Free Access
Volume 40, Number 2, March-April 2009
Page(s) 184 - 191
Published online 03 April 2009
Apidologie 40 (2009) 184-191
DOI: 10.1051/apido/2009003

Intra- and interspecific brood recognition in pure and mixed-species honeybee colonies, Apis cerana and A. mellifera

Ken Tan1, 2, Mingxian Yang2, 3, Sarah E. Radloff4, Yushen Yu5, Christian W.W. Pirk6 and H. Randall Hepburn2, 3

1  Xishuangbanna Tropical Botanical Garden, Chinese Academy of Science, Kunming, Yunnan Province, China
2  Eastern Bee Research Institute, Yunnan Agricultural University, Kunming, China
3  Department of Zoology and Entomology, Rhodes University, Grahamstown 6140, South Africa
4  Department of Statistics, Rhodes University, Grahamstown 6140, South Africa
5  Bee Research Institute of Yunnan Agricultural Academy of Science, Mongzi, Yunnan, China
6  Department of Zoology and Entomology, University of Pretoria, Pretoria 0002, South Africa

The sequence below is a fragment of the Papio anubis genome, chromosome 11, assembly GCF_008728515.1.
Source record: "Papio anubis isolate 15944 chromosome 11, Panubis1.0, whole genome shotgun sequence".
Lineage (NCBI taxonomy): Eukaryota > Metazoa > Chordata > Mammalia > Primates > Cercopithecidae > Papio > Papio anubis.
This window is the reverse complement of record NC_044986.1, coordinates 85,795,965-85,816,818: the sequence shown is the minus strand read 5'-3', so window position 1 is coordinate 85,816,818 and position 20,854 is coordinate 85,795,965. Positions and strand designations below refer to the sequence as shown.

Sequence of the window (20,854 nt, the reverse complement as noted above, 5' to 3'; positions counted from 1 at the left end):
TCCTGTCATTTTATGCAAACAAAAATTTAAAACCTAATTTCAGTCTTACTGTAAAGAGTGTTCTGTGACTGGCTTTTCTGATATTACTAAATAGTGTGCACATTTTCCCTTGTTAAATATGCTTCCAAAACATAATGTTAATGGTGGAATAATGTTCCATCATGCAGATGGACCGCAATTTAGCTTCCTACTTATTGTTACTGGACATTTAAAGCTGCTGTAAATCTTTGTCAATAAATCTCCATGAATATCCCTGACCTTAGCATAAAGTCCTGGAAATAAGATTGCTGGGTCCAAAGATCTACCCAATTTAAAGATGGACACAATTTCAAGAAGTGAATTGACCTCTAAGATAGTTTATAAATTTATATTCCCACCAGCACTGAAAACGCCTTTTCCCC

Received 26 August 2008 – Revised 2 December 2008 – Accepted 2 December 2008 - Published online 3 April 2009

Abstract - We studied the effects of mixed honeybee colonies of Apis mellifera and Apis cerana on the intraspecific and interspecific recognition of female brood stages in the honeybees A. cerana and A. mellifera by transferring brood combs between queenright colonies. In the intraspecific tests, significantly more larvae were removed in A. cerana than in A. mellifera, whilst significantly fewer eggs and pupae were removed in A. cerana than in A. mellifera. In the interspecific tests, A. cerana colonies removed significantly more larvae and pupae of A. mellifera than the same brood stages of A. cerana were removed by A. mellifera. We show there are highly significant differences in both intraspecific and interspecific brood recognition between A. cerana and A. mellifera and that brood recognition operates with decreasing intensity with increasing developmental age within species. This suggests that worker policing in egg removal is a first line of defense against heterospecific social parasites.

Key words: Apis mellifera / Apis cerana / nestmate recognition / social parasitism

© INRA, DIB-AGIB, EDP Sciences 2009